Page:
The world has been witnessing frequent mixed and massive flows of population in the recent times, when refugees, asylum-seekers, and migrants on the move together can hardly be differentiated. The New York Declaration 2016, and its two Global Compacts—the “Global Compact on Refugees” (GCR) and the “Global Compact on Safe Orderly and Regular Migration” (GCM)—raised expectations for better governance of international human migration by committingitself to securing the rights and protection of refugees and migrants in the context of human rights discourse and working toward sustainable development. But even this laudable initiative seems to have been triggered specifically by Europe’s reaction to its 2015 “crisis” and the disconcerting images that circulated as migrants and refugees from different parts of the world crossed the Mediterranean to reach European shores, with many perishing in the sea. Interestingly, like all other previous attempts at the international level to formulate rules and norms for the governance of the people on the move, this effort turned out to be predominantly influenced by developments in the Global North. The borders and boundaries redrawn in the Indian subcontinent after partition were primarily determined by British colonial rule and its legacies. Today, given this context, a deeper understanding of the governance of migration in South Asia requires that we dismantle haunting colonial structures and thinking in the field of migration and citizenship. In these neoliberal times, suspicions about “unchosen” migrants are on the rise, fuelled by the securitization of migration and rise of populist-nationalist politics. Postcolonial South Asia has become closed to “the other” by demanding that indigenous inhabitants provide detailed proof of family history as the evidentiary basis for reclaiming citizenship, thus expelling them to a world of unfreedom and precarity. Against this backdrop, in this paper, first, we examined the nature of migration governance in South Asia in the postcolonial, neoliberal times; second, we explored the possibilities of an emancipatory blueprint for the governance of migration, and finally, attempted to consider the efficacy of a decolonial approach to governing human migration in South Asia, in particular, and the Global South, in general.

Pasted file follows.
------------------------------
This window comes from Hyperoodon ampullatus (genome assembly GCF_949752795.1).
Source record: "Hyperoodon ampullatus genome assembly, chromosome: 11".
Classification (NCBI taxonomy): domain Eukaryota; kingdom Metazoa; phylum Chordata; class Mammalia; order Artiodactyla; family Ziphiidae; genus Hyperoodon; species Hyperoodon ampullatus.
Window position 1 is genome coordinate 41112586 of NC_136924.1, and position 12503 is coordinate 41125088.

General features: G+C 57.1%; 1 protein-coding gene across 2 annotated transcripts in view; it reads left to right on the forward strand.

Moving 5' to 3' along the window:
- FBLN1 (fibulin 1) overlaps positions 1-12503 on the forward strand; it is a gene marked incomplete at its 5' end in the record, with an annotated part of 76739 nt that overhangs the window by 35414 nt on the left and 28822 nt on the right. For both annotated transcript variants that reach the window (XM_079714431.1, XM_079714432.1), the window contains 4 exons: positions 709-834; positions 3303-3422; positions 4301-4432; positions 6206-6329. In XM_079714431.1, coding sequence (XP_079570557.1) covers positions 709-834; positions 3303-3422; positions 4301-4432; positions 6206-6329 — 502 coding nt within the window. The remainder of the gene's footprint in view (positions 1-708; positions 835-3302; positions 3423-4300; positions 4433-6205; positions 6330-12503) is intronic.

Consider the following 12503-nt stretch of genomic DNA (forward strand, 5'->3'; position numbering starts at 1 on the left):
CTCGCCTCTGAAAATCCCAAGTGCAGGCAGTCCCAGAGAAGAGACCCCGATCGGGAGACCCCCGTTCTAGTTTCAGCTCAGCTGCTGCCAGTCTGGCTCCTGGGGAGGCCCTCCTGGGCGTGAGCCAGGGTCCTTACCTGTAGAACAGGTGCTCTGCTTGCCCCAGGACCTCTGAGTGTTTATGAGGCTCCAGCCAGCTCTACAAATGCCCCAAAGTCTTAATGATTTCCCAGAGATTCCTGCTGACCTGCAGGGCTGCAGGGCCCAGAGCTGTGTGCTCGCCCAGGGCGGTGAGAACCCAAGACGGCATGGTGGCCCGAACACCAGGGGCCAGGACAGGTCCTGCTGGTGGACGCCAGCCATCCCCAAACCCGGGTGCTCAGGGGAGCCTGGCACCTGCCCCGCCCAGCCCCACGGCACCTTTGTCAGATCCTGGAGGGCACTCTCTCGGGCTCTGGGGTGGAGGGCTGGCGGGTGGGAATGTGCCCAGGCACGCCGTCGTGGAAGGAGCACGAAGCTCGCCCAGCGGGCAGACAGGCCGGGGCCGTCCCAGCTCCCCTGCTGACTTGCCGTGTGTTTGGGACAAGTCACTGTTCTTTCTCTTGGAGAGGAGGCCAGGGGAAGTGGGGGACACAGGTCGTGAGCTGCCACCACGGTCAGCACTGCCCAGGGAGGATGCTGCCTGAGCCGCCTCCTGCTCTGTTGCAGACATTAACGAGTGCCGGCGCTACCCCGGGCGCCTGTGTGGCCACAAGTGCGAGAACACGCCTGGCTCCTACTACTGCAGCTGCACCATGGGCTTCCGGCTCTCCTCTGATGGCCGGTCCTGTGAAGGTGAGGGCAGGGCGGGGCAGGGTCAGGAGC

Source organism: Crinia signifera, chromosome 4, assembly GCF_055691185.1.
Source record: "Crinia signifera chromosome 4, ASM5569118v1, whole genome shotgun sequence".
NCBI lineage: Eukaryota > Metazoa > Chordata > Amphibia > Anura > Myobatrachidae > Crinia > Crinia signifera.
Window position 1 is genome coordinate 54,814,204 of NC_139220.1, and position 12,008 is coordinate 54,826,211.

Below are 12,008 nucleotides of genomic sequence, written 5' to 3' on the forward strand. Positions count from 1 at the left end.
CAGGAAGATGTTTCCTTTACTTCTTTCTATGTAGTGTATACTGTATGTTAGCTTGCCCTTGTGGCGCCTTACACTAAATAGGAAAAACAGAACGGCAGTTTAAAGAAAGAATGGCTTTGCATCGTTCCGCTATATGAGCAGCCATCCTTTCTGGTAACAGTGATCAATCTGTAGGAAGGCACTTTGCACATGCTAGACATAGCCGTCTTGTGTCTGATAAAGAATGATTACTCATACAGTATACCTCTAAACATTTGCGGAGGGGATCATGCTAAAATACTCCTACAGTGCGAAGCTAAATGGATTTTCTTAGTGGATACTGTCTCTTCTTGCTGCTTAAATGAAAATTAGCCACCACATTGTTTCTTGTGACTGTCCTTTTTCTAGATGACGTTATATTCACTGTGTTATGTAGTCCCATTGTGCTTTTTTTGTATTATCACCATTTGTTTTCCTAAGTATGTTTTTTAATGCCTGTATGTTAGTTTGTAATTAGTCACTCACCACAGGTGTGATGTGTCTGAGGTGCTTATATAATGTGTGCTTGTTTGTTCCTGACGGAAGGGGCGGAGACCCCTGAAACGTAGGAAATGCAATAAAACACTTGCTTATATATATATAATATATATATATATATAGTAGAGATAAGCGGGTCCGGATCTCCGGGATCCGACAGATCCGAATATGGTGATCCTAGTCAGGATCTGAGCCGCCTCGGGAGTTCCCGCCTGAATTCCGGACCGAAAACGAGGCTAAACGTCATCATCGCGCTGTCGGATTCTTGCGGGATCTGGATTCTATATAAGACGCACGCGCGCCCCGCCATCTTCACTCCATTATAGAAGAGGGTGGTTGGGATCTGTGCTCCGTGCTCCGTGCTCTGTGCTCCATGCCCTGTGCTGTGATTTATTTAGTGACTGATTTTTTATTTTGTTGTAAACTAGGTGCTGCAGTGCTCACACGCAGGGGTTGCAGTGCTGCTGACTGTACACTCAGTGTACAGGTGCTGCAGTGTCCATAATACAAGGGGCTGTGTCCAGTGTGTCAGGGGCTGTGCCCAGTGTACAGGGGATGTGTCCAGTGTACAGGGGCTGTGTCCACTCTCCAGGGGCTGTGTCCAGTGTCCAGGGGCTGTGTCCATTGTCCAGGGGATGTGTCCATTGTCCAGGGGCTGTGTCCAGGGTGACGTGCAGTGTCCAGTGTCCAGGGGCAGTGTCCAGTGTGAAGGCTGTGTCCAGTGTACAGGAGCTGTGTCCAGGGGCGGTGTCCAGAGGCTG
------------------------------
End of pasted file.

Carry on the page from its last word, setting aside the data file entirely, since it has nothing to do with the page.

Need for a Decolonial Approach
Seminars and Colloquia